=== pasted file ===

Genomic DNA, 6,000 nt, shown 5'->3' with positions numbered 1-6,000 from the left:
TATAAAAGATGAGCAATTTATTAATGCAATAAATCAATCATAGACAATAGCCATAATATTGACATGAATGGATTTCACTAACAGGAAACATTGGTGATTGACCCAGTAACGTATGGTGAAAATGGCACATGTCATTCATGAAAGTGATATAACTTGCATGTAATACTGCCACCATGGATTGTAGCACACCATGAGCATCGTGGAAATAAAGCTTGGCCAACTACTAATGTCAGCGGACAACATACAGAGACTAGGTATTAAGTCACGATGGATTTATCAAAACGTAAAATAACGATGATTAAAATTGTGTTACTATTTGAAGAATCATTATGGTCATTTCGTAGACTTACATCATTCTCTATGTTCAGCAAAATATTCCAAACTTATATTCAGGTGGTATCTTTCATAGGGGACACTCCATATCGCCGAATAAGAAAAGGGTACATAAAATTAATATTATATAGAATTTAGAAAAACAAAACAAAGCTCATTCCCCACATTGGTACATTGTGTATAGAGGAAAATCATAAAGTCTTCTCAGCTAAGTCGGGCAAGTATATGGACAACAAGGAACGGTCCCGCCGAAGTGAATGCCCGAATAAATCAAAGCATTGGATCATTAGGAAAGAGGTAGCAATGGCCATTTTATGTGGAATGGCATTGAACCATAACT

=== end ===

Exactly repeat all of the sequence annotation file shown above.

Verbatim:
Genomic DNA, 6,000 nt, shown 5'->3' with positions numbered 1-6,000 from the left:
TATAAAAGATGAGCAATTTATTAATGCAATAAATCAATCATAGACAATAGCCATAATATTGACATGAATGGATTTCACTAACAGGAAACATTGGTGATTGACCCAGTAACGTATGGTGAAAATGGCACATGTCATTCATGAAAGTGATATAACTTGCATGTAATACTGCCACCATGGATTGTAGCACACCATGAGCATCGTGGAAATAAAGCTTGGCCAACTACTAATGTCAGCGGACAACATACAGAGACTAGGTATTAAGTCACGATGGATTTATCAAAACGTAAAATAACGATGATTAAAATTGTGTTACTATTTGAAGAATCATTATGGTCATTTCGTAGACTTACATCATTCTCTATGTTCAGCAAAATATTCCAAACTTATATTCAGGTGGTATCTTTCATAGGGGACACTCCATATCGCCGAATAAGAAAAGGGTACATAAAATTAATATTATATAGAATTTAGAAAAACAAAACAAAGCTCATTCCCCACATTGGTACATTGTGTATAGAGGAAAATCATAAAGTCTTCTCAGCTAAGTCGGGCAAGTATATGGACAACAAGGAACGGTCCCGCCGAAGTGAATGCCCGAATAAATCAAAGCATTGGATCATTAGGAAAGAGGTAGCAATGGCCATTTTATGTGGAATGGCATTGAACCATAACT